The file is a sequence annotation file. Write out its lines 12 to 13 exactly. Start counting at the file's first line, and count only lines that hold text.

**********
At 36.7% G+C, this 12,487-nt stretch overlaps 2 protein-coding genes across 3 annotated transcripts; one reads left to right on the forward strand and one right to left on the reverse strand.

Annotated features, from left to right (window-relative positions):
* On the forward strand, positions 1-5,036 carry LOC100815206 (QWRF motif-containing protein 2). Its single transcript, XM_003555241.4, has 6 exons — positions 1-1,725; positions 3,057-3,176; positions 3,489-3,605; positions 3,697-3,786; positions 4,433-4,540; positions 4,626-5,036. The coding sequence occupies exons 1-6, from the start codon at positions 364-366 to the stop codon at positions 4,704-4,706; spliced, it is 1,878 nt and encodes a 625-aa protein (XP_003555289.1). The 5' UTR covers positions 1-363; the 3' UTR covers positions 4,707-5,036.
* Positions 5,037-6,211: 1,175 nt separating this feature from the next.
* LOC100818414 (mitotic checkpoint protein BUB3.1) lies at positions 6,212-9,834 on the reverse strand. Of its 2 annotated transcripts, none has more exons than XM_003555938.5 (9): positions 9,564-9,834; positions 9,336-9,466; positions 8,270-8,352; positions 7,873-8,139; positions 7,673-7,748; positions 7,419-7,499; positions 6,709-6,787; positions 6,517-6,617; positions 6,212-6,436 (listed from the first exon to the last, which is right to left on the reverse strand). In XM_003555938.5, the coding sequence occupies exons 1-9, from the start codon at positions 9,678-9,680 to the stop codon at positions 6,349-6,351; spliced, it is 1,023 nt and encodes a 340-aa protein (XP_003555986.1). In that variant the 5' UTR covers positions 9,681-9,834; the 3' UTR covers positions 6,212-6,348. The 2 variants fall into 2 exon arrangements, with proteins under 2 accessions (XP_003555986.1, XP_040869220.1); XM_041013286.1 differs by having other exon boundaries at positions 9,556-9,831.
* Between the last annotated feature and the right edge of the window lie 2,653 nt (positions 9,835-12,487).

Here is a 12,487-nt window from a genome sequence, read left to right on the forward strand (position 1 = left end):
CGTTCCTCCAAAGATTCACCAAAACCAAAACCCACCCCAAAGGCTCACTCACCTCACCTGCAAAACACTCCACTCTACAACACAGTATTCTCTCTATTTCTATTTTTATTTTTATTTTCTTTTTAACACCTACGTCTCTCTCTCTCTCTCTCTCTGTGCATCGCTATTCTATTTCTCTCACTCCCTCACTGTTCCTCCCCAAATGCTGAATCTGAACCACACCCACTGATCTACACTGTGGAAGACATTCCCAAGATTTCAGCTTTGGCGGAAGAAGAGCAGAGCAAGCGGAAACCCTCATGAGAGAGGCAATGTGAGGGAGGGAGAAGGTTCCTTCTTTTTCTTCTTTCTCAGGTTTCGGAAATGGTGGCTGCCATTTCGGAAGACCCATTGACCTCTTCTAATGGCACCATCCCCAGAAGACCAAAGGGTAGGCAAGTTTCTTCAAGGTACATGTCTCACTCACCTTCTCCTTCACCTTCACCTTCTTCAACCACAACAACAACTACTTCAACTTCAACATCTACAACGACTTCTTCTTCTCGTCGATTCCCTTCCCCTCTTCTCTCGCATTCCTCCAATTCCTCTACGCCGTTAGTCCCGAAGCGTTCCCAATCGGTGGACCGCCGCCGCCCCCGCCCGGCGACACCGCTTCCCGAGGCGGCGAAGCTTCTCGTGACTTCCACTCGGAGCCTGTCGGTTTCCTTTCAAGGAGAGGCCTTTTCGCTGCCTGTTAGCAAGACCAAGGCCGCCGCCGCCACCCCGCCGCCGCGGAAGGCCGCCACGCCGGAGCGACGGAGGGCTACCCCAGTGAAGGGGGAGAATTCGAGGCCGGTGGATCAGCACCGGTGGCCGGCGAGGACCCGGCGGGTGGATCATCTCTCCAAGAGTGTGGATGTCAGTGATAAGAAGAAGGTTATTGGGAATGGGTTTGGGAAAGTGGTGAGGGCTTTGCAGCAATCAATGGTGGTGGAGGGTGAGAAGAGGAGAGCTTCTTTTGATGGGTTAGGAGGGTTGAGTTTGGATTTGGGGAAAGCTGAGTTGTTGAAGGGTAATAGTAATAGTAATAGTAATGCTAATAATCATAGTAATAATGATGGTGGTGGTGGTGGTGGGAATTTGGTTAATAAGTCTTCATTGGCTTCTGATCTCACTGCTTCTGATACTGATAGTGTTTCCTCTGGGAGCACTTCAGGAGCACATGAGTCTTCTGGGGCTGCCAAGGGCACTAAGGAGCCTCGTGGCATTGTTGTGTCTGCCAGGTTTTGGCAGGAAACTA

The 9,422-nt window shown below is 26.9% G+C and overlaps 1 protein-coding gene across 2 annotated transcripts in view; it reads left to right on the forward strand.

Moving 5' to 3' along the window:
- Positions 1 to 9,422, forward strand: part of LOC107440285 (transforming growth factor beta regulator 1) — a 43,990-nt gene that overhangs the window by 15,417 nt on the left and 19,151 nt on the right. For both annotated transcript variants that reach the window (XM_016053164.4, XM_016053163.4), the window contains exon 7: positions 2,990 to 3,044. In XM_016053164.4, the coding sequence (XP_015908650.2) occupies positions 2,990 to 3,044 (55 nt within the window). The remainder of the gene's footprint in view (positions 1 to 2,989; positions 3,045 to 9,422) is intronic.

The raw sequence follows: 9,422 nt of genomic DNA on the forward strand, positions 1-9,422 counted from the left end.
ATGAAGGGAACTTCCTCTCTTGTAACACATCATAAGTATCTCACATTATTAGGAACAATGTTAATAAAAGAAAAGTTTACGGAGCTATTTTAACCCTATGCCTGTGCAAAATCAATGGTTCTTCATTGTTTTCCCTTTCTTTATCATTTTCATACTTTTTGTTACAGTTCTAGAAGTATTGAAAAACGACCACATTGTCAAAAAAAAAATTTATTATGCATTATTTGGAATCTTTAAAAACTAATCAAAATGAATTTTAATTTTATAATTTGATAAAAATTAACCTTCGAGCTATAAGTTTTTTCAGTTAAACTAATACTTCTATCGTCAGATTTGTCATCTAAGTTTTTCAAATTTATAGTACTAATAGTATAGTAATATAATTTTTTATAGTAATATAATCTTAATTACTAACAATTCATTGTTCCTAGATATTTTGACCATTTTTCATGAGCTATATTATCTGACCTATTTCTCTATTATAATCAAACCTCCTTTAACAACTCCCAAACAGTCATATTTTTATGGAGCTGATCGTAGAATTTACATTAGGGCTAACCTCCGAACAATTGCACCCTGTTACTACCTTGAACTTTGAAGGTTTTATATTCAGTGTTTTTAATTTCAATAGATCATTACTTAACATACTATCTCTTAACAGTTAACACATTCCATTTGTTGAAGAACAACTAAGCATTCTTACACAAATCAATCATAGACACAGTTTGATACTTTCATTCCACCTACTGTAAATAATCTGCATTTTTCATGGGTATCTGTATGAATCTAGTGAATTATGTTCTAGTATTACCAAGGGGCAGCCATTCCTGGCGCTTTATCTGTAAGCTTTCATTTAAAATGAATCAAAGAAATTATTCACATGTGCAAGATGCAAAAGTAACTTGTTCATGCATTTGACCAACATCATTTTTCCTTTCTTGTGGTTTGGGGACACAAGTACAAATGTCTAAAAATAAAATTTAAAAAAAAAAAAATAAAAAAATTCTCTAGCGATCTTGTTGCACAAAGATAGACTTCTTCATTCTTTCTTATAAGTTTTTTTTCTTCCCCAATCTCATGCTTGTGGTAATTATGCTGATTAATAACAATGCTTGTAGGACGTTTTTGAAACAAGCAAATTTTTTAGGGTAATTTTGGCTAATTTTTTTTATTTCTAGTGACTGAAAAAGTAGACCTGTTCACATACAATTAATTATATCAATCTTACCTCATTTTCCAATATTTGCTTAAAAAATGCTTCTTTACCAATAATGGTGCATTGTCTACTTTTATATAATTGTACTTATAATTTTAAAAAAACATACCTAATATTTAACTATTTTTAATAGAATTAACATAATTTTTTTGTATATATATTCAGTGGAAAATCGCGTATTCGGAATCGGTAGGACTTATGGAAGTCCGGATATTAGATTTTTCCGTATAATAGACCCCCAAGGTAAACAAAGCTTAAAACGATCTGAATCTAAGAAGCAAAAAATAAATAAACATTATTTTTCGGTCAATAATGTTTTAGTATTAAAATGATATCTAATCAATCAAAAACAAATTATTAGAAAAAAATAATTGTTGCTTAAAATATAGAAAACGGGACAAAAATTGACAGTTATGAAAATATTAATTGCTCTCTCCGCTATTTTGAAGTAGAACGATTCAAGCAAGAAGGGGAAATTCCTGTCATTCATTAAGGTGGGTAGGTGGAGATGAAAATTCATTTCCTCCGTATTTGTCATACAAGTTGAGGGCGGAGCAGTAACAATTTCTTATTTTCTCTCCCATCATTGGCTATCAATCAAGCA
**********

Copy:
The raw sequence follows: 9,422 nt of genomic DNA on the forward strand, positions 1-9,422 counted from the left end.
ATGAAGGGAACTTCCTCTCTTGTAACACATCATAAGTATCTCACATTATTAGGAACAATGTTAATAAAAGAAAAGTTTACGGAGCTATTTTAACCCTATGCCTGTGCAAAATCAATGGTTCTTCATTGTTTTCCCTTTCTTTATCATTTTCATACTTTTTGTTACAGTTCTAGAAGTATTGAAAAACGACCACATTGTCAAAAAAAAAATTTATTATGCATTATTTGGAATCTTTAAAAACTAATCAAAATGAATTTTAATTTTATAATTTGATAAAAATTAACCTTCGAGCTATAAGTTTTTTCAGTTAAACTAATACTTCTATCGTCAGATTTGTCATCTAAGTTTTTCAAATTTATAGTACTAATAGTATAGTAATATAATTTTTTATAGTAATATAATCTTAATTACTAACAATTCATTGTTCCTAGATATTTTGACCATTTTTCATGAGCTATATTATCTGACCTATTTCTCTATTATAATCAAACCTCCTTTAACAACTCCCAAACAGTCATATTTTTATGGAGCTGATCGTAGAATTTACATTAGGGCTAACCTCCGAACAATTGCACCCTGTTACTACCTTGAACTTTGAAGGTTTTATATTCAGTGTTTTTAATTTCAATAGATCATTACTTAACATACTATCTCTTAACAGTTAACACATTCCATTTGTTGAAGAACAACTAAGCATTCTTACACAAATCAATCATAGACACAGTTTGATACTTTCATTCCACCTACTGTAAATAATCTGCATTTTTCATGGGTATCTGTATGAATCTAGTGAATTATGTTCTAGTATTACCAAGGGGCAGCCATTCCTGGCGCTTTATCTGTAAGCTTTCATTTAAAATGAATCAAAGAAATTATTCACATGTGCAAGATGCAAAAGTAACTTGTTCATGCATTTGACCAACATCATTTTTCCTTTCTTGTGGTTTGGGGACACAAGTACAAATGTCTAAAAATAAAATTTAAAAAAAAAAAAATAAAAAAATTCTCTAGCGATCTTGTTGCACAAAGATAGACTTCTTCATTCTTTCTTATAAGTTTTTTTTCTTCCCCAATCTCATGCTTGTGGTAATTATGCTGATTAATAACAATGCTTGTAGGACGTTTTTGAAACAAGCAAATTTTTTAGGGTAATTTTGGCTAATTTTTTTTATTTCTAGTGACTGAAAAAGTAGACCTGTTCACATACAATTAATTATATCAATCTTACCTCATTTTCCAATATTTGCTTAAAAAATGCTTCTTTACCAATAATGGTGCATTGTCTACTTTTATATAATTGTACTTATAATTTTAAAAAAACATACCTAATATTTAACTATTTTTAATAGAATTAACATAATTTTTTTGTATATATATTCAGTGGAAAATCGCGTATTCGGAATCGGTAGGACTTATGGAAGTCCGGATATTAGATTTTTCCGTATAATAGACCCCCAAGGTAAACAAAGCTTAAAACGATCTGAATCTAAGAAGCAAAAAATAAATAAACATTATTTTTCGGTCAATAATGTTTTAGTATTAAAATGATATCTAATCAATCAAAAACAAATTATTAGAAAAAAATAATTGTTGCTTAAAATATAGAAAACGGGACAAAAATTGACAGTTATGAAAATATTAATTGCTCTCTCCGCTATTTTGAAGTAGAACGATTCAAGCAAGAAGGGGAAATTCCTGTCATTCATTAAGGTGGGTAGGTGGAGATGAAAATTCATTTCCTCCGTATTTGTCATACAAGTTGAGGGCGGAGCAGTAACAATTTCTTATTTTCTCTCCCATCATTGGCTATCAATCAAGCA